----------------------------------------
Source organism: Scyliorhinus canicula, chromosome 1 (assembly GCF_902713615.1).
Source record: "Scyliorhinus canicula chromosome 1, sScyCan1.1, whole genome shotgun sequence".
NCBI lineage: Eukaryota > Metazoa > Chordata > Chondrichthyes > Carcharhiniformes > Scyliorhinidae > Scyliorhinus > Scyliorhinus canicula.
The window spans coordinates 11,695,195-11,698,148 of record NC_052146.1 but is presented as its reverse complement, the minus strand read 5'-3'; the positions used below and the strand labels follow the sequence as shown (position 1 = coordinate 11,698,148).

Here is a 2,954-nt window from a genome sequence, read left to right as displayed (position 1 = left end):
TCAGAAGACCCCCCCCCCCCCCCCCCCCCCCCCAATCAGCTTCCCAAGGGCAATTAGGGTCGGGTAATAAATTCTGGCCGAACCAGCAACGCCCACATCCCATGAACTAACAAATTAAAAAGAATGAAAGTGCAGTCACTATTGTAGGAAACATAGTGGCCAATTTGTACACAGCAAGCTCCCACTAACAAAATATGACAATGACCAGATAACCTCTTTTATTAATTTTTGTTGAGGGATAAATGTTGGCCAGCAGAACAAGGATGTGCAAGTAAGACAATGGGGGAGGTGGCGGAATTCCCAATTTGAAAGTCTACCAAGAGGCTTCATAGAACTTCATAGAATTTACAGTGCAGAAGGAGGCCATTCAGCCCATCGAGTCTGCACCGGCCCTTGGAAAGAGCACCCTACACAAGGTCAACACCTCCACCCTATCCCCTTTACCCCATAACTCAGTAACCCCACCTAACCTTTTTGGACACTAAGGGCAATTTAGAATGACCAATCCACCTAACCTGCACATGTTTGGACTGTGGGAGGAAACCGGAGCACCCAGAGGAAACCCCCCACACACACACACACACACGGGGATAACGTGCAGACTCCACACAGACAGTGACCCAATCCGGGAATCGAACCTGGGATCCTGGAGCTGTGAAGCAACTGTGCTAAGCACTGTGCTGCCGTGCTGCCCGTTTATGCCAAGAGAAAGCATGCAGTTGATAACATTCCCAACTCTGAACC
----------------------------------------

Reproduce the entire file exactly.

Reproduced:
Source organism: Scyliorhinus canicula, chromosome 1 (assembly GCF_902713615.1).
Source record: "Scyliorhinus canicula chromosome 1, sScyCan1.1, whole genome shotgun sequence".
NCBI lineage: Eukaryota > Metazoa > Chordata > Chondrichthyes > Carcharhiniformes > Scyliorhinidae > Scyliorhinus > Scyliorhinus canicula.
The window spans coordinates 11,695,195-11,698,148 of record NC_052146.1 but is presented as its reverse complement, the minus strand read 5'-3'; the positions used below and the strand labels follow the sequence as shown (position 1 = coordinate 11,698,148).

Here is a 2,954-nt window from a genome sequence, read left to right as displayed (position 1 = left end):
TCAGAAGACCCCCCCCCCCCCCCCCCCCCCCCCAATCAGCTTCCCAAGGGCAATTAGGGTCGGGTAATAAATTCTGGCCGAACCAGCAACGCCCACATCCCATGAACTAACAAATTAAAAAGAATGAAAGTGCAGTCACTATTGTAGGAAACATAGTGGCCAATTTGTACACAGCAAGCTCCCACTAACAAAATATGACAATGACCAGATAACCTCTTTTATTAATTTTTGTTGAGGGATAAATGTTGGCCAGCAGAACAAGGATGTGCAAGTAAGACAATGGGGGAGGTGGCGGAATTCCCAATTTGAAAGTCTACCAAGAGGCTTCATAGAACTTCATAGAATTTACAGTGCAGAAGGAGGCCATTCAGCCCATCGAGTCTGCACCGGCCCTTGGAAAGAGCACCCTACACAAGGTCAACACCTCCACCCTATCCCCTTTACCCCATAACTCAGTAACCCCACCTAACCTTTTTGGACACTAAGGGCAATTTAGAATGACCAATCCACCTAACCTGCACATGTTTGGACTGTGGGAGGAAACCGGAGCACCCAGAGGAAACCCCCCACACACACACACACACACGGGGATAACGTGCAGACTCCACACAGACAGTGACCCAATCCGGGAATCGAACCTGGGATCCTGGAGCTGTGAAGCAACTGTGCTAAGCACTGTGCTGCCGTGCTGCCCGTTTATGCCAAGAGAAAGCATGCAGTTGATAACATTCCCAACTCTGAACC